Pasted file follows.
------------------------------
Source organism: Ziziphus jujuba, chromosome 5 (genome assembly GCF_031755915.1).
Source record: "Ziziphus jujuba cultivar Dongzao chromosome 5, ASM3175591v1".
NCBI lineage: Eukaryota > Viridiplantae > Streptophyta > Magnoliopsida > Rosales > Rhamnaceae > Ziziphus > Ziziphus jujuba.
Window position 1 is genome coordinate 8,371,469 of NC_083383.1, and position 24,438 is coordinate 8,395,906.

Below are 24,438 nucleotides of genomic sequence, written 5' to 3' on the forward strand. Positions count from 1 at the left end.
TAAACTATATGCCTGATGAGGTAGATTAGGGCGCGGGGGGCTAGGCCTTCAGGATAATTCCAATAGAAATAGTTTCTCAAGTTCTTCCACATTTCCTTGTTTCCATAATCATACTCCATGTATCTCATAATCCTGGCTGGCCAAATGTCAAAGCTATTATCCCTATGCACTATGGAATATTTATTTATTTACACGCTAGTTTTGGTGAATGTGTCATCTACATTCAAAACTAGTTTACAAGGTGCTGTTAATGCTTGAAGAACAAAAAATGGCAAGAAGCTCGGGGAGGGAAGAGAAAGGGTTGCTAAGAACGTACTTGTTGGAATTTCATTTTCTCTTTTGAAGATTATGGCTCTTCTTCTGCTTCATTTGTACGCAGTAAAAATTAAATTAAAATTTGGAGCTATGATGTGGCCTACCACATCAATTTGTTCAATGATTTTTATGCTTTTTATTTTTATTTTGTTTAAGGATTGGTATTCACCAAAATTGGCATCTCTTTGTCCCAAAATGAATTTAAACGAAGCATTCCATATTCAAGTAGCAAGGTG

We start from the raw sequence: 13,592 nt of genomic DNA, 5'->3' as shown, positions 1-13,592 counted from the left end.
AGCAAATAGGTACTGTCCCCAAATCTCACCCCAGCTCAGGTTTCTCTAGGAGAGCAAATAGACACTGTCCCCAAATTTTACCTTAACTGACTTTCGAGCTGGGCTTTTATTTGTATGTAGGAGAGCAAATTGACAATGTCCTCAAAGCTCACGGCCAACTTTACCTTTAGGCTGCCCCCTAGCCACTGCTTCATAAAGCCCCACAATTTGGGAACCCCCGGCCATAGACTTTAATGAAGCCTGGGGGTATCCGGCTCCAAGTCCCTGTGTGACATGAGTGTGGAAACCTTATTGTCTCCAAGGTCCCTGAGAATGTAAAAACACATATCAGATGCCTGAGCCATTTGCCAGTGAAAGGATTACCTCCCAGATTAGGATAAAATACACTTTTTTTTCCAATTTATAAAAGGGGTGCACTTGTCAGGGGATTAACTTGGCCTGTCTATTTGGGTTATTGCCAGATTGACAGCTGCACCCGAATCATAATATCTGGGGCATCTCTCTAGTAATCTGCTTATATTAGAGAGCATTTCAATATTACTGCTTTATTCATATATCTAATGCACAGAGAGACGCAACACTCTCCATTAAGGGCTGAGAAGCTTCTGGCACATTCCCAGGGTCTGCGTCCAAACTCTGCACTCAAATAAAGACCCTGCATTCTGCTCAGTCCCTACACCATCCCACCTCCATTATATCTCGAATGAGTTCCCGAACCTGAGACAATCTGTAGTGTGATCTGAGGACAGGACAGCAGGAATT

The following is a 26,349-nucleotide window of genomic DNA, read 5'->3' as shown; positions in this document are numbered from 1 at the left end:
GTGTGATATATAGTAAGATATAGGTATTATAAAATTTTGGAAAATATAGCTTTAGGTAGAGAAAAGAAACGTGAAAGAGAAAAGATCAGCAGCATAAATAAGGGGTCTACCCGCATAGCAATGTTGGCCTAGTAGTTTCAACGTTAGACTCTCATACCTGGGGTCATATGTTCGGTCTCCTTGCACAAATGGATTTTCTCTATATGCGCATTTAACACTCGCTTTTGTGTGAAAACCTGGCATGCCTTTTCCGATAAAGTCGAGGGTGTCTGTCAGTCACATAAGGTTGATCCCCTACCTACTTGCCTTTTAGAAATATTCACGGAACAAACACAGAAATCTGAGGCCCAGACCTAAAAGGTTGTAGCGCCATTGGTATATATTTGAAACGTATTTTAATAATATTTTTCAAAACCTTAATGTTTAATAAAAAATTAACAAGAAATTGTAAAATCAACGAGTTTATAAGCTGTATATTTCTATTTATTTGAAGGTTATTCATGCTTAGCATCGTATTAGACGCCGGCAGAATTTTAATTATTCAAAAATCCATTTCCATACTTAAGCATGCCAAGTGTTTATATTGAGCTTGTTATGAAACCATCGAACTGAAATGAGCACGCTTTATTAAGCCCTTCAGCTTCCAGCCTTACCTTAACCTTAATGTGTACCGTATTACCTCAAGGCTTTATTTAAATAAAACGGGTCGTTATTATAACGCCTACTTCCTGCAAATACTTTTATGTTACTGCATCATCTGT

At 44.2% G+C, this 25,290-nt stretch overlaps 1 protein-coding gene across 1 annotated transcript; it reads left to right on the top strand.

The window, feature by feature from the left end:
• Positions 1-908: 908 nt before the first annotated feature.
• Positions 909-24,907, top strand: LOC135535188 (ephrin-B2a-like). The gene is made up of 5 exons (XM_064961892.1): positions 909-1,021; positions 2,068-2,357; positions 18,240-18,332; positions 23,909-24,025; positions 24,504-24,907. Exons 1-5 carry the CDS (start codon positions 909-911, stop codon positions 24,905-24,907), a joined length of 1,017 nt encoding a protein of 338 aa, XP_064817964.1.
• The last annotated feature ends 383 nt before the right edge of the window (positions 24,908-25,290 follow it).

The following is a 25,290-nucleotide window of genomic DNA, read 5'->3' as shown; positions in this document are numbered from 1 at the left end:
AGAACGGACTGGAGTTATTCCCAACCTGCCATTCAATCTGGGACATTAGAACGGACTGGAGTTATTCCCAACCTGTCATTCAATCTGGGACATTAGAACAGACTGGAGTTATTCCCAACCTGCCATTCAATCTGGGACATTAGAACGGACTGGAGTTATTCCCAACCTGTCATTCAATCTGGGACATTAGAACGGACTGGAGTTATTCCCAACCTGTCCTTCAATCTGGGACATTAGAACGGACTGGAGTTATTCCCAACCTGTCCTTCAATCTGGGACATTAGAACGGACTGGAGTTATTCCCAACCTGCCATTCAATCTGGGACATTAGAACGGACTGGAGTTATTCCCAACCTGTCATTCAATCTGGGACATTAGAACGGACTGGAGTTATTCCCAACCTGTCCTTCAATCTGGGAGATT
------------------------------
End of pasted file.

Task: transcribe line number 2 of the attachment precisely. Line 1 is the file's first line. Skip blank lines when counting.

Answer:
Source record: "Ziziphus jujuba cultivar Dongzao chromosome 5, ASM3175591v1".